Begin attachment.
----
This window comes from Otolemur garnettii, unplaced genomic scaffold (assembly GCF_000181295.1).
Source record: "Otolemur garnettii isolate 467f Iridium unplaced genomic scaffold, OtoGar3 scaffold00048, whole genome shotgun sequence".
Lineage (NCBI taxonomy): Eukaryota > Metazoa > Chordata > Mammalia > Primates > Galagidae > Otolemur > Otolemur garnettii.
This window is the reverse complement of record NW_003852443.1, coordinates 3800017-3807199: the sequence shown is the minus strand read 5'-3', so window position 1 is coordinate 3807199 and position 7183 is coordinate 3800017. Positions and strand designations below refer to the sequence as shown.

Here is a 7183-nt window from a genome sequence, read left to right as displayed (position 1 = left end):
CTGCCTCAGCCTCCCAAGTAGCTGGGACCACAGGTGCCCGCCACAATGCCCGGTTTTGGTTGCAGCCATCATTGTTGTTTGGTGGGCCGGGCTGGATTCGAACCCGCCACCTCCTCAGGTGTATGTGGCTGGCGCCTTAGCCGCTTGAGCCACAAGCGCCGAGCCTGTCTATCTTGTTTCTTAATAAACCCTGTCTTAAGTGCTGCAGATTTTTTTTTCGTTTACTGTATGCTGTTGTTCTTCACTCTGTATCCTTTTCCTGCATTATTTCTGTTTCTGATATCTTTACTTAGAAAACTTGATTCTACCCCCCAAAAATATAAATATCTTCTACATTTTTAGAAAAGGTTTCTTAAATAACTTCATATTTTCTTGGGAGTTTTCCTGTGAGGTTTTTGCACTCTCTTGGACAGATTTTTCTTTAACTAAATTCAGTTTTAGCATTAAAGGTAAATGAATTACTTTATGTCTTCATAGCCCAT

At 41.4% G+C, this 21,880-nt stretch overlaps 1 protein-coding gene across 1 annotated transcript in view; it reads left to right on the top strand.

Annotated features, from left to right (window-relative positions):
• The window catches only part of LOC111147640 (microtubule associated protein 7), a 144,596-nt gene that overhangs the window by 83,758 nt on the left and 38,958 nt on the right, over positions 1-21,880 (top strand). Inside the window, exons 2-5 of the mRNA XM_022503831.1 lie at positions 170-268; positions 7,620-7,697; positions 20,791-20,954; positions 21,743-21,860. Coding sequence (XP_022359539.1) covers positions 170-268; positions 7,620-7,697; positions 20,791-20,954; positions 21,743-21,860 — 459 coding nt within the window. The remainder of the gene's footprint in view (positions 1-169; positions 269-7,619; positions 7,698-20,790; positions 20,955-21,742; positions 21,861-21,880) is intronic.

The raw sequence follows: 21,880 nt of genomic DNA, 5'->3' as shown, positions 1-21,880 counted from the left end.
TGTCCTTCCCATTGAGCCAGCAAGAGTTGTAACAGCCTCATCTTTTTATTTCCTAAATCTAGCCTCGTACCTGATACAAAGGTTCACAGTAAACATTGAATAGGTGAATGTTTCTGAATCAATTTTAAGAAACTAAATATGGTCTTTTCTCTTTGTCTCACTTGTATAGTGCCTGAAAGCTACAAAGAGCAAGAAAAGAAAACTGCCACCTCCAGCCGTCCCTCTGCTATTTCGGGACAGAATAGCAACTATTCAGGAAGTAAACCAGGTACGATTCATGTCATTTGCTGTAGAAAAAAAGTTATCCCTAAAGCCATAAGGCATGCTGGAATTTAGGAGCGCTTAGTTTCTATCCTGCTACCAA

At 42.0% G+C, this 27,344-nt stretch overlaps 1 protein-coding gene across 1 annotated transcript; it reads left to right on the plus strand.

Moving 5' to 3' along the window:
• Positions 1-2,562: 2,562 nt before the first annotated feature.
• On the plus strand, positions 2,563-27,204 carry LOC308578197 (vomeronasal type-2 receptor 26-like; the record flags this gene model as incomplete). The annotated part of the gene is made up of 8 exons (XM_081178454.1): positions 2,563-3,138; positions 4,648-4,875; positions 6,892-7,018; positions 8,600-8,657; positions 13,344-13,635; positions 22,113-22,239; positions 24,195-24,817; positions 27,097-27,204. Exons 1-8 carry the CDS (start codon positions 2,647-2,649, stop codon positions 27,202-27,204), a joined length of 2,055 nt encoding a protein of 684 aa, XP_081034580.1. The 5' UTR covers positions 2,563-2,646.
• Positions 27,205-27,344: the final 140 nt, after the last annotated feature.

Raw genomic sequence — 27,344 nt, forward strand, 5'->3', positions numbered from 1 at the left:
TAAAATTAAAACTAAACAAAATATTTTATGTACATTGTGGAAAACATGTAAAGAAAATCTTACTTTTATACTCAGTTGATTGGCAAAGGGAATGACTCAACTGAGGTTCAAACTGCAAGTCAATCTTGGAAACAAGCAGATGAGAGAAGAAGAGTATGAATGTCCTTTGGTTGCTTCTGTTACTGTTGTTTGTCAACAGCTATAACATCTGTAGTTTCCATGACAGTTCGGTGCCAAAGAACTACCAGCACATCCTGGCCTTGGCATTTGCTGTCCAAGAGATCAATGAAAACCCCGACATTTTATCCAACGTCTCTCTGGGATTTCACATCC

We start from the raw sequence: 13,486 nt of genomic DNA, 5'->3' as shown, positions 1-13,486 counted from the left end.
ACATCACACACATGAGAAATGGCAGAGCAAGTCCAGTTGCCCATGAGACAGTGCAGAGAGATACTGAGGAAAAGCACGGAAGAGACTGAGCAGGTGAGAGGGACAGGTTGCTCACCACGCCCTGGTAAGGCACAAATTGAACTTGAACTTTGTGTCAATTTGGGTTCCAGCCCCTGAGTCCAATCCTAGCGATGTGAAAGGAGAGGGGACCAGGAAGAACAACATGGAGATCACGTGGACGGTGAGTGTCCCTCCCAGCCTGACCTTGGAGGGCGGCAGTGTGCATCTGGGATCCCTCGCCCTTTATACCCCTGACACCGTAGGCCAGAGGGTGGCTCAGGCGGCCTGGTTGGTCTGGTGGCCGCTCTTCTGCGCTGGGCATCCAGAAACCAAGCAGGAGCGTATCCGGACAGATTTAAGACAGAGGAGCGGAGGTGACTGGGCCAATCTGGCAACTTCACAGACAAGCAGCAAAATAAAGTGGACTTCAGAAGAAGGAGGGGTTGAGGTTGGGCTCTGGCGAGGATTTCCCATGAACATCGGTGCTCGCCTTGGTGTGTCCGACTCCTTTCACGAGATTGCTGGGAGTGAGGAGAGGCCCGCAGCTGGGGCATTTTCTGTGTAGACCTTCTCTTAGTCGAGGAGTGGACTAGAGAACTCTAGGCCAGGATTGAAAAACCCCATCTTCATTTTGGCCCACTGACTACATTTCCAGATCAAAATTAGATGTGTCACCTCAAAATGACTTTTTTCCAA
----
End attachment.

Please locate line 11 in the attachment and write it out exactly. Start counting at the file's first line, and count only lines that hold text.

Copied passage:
TGTCCTTCCCATTGAGCCAGCAAGAGTTGTAACAGCCTCATCTTTTTATTTCCTAAATCTAGCCTCGTACCTGATACAAAGGTTCACAGTAAACATTGAATAGGTGAATGTTTCTGAATCAATTTTAAGAAACTAAATATGGTCTTTTCTCTTTGTCTCACTTGTATAGTGCCTGAAAGCTACAAAGAGCAAGAAAAGAAAACTGCCACCTCCAGCCGTCCCTCTGCTATTTCGGGACAGAATAGCAACTATTCAGGAAGTAAACCAGGTACGATTCATGTCATTTGCTGTAGAAAAAAAGTTATCCCTAAAGCCATAAGGCATGCTGGAATTTAGGAGCGCTTAGTTTCTATCCTGCTACCAA